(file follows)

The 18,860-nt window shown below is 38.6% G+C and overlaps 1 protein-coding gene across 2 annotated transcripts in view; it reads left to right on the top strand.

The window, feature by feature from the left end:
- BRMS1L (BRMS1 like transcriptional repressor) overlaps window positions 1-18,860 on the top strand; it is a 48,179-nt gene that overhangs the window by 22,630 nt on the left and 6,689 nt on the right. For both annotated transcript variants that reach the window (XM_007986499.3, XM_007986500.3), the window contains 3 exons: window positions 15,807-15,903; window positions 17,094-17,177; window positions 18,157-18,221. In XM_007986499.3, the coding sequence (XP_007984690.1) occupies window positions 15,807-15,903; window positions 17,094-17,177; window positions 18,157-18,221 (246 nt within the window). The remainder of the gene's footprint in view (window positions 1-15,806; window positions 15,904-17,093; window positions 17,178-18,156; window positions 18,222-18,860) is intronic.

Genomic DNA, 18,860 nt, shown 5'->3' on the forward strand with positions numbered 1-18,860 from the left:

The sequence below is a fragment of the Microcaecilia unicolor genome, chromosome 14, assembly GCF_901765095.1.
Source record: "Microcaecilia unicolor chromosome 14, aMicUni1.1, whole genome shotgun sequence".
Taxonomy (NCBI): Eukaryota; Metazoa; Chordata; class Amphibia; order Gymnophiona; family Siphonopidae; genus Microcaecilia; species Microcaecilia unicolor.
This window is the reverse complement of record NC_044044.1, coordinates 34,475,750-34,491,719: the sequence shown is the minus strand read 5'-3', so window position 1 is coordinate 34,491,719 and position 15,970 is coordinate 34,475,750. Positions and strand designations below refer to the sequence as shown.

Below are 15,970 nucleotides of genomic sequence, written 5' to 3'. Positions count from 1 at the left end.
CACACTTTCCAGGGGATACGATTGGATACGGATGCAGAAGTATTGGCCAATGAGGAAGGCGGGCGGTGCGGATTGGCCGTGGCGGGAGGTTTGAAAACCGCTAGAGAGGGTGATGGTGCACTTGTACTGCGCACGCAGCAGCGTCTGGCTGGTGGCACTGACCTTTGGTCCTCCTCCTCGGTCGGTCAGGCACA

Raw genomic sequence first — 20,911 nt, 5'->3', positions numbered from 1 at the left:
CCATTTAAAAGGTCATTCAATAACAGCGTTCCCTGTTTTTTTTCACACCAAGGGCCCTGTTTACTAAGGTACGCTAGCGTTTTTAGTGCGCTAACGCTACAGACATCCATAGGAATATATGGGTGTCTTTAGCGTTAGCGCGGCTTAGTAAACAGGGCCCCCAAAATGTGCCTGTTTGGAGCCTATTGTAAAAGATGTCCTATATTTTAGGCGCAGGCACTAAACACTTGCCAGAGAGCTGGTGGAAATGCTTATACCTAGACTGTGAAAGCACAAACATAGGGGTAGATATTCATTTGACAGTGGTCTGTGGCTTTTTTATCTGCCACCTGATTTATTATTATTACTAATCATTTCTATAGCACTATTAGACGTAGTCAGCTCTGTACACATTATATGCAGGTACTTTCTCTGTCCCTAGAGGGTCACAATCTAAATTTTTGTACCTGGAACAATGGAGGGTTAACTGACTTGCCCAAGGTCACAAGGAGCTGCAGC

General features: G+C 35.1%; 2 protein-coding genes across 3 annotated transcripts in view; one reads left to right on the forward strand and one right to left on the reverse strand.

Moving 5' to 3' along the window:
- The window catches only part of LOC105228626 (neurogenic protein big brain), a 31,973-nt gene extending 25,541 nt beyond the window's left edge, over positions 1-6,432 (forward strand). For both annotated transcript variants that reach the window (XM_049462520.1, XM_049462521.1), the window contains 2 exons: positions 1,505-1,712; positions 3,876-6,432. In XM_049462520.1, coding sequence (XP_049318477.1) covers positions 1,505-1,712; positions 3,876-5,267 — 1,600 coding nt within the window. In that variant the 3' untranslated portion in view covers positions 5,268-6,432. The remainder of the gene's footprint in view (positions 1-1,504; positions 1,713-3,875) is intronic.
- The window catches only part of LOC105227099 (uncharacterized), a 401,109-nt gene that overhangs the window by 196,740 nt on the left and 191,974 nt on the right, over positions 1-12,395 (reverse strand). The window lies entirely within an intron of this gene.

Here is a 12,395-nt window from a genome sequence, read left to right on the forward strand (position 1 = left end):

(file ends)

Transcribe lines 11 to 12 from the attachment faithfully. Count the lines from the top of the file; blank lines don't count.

Raw genomic sequence first — 20,911 nt, 5'->3', positions numbered from 1 at the left:
CCATTTAAAAGGTCATTCAATAACAGCGTTCCCTGTTTTTTTTCACACCAAGGGCCCTGTTTACTAAGGTACGCTAGCGTTTTTAGTGCGCTAACGCTACAGACATCCATAGGAATATATGGGTGTCTTTAGCGTTAGCGCGGCTTAGTAAACAGGGCCCCCAAAATGTGCCTGTTTGGAGCCTATTGTAAAAGATGTCCTATATTTTAGGCGCAGGCACTAAACACTTGCCAGAGAGCTGGTGGAAATGCTTATACCTAGACTGTGAAAGCACAAACATAGGGGTAGATATTCATTTGACAGTGGTCTGTGGCTTTTTTATCTGCCACCTGATTTATTATTATTACTAATCATTTCTATAGCACTATTAGACGTAGTCAGCTCTGTACACATTATATGCAGGTACTTTCTCTGTCCCTAGAGGGTCACAATCTAAATTTTTGTACCTGGAACAATGGAGGGTTAACTGACTTGCCCAAGGTCACAAGGAGCTGCAGC